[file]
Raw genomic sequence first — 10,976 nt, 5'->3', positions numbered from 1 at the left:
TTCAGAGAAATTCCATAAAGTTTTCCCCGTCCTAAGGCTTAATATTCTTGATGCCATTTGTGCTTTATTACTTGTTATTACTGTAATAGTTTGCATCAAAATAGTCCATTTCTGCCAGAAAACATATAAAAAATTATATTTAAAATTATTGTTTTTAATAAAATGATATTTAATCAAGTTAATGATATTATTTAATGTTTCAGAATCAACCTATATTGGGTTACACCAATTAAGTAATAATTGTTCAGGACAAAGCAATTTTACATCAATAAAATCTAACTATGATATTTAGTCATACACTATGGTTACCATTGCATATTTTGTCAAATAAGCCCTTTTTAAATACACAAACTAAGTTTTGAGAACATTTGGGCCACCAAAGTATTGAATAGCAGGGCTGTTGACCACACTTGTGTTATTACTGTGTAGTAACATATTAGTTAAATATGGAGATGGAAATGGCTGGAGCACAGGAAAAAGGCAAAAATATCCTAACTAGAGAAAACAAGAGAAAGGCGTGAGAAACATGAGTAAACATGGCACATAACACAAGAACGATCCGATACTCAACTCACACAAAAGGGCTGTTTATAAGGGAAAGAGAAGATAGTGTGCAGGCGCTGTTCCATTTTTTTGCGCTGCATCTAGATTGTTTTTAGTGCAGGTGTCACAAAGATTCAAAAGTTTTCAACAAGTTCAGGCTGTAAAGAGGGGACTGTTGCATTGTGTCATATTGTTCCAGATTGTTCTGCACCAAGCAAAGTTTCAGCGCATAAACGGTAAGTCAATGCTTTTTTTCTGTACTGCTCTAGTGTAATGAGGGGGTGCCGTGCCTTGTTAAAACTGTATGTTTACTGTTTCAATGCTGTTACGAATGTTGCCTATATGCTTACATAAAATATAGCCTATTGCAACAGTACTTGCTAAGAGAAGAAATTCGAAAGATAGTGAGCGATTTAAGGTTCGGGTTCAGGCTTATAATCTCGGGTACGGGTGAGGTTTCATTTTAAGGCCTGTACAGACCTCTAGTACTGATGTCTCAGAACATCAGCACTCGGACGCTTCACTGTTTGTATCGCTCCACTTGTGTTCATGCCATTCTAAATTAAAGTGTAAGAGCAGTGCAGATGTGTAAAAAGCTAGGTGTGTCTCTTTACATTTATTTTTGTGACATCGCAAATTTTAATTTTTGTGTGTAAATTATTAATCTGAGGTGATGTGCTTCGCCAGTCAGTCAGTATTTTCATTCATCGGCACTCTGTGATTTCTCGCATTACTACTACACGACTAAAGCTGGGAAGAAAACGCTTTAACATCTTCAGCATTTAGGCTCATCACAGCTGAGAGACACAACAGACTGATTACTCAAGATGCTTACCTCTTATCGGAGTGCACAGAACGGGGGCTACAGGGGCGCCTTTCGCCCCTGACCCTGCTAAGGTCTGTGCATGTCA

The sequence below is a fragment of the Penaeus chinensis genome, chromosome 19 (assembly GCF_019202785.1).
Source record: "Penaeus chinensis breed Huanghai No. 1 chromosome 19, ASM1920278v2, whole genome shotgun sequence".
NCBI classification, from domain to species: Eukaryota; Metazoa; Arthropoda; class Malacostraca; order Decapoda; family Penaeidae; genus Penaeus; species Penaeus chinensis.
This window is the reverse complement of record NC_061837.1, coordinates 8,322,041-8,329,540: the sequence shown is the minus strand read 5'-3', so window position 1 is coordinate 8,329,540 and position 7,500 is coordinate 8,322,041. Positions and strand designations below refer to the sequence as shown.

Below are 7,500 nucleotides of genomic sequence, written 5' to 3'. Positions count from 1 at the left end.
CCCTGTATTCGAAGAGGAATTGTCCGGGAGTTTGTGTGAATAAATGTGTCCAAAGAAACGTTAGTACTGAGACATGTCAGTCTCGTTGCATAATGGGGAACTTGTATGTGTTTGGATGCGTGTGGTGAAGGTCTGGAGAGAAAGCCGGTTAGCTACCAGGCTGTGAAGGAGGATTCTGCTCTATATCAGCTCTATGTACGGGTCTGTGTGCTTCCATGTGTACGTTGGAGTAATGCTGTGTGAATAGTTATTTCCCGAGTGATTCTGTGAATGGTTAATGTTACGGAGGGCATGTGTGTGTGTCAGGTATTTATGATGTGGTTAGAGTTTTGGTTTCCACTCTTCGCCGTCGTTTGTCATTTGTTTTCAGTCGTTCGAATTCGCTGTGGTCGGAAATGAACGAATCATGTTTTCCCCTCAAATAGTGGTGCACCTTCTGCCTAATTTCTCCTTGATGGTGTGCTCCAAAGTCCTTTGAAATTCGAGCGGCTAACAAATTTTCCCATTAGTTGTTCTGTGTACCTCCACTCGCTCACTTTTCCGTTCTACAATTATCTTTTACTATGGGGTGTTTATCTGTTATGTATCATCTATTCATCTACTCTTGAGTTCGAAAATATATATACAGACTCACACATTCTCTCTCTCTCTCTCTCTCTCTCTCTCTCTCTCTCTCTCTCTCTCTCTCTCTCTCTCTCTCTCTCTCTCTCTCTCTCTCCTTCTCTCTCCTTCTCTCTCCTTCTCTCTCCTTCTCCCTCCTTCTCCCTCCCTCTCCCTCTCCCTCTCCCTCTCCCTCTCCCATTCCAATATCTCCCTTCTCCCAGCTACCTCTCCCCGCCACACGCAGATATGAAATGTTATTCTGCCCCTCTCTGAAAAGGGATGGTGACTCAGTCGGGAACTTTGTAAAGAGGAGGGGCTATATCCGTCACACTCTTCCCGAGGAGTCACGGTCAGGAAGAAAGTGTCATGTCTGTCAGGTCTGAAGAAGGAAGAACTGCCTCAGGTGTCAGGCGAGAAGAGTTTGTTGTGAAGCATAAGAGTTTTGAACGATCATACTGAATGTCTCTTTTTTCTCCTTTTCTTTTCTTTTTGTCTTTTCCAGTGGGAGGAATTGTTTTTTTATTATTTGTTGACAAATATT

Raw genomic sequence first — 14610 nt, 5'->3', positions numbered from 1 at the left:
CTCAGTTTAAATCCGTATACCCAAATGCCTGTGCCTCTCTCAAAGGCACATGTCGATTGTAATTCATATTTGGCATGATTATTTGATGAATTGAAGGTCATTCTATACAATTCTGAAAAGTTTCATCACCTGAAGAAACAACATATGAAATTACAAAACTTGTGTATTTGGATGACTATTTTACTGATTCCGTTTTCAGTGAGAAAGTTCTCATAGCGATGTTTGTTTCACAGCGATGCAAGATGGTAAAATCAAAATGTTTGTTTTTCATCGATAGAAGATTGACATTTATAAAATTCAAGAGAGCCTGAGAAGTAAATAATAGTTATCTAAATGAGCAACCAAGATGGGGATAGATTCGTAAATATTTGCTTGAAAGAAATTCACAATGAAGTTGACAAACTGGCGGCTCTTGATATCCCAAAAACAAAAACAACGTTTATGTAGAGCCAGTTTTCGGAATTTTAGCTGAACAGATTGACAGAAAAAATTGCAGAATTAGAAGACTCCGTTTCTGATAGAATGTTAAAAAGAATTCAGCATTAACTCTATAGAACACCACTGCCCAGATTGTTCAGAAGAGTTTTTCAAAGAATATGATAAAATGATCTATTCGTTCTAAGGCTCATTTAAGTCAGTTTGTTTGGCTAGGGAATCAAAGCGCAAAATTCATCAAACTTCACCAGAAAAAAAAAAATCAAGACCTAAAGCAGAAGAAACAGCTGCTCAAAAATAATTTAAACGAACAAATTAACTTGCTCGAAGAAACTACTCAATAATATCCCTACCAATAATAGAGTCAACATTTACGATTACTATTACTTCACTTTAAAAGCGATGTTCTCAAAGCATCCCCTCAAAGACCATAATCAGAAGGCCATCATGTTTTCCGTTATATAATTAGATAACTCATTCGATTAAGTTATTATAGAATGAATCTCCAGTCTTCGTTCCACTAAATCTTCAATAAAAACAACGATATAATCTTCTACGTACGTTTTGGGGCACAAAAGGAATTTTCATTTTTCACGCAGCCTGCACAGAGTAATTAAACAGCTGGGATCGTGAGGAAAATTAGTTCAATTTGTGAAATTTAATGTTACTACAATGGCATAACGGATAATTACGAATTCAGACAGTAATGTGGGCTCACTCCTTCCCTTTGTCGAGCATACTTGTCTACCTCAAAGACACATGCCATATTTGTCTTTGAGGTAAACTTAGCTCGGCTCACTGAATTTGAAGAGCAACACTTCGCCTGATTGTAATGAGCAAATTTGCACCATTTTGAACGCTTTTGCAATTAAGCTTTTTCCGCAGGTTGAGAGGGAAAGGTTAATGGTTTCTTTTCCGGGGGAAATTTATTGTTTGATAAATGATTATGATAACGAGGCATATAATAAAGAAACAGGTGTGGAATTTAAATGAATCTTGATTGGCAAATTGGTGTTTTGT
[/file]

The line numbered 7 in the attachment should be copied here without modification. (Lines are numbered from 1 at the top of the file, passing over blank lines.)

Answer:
Below are 7,500 nucleotides of genomic sequence, written 5' to 3'. Positions count from 1 at the left end.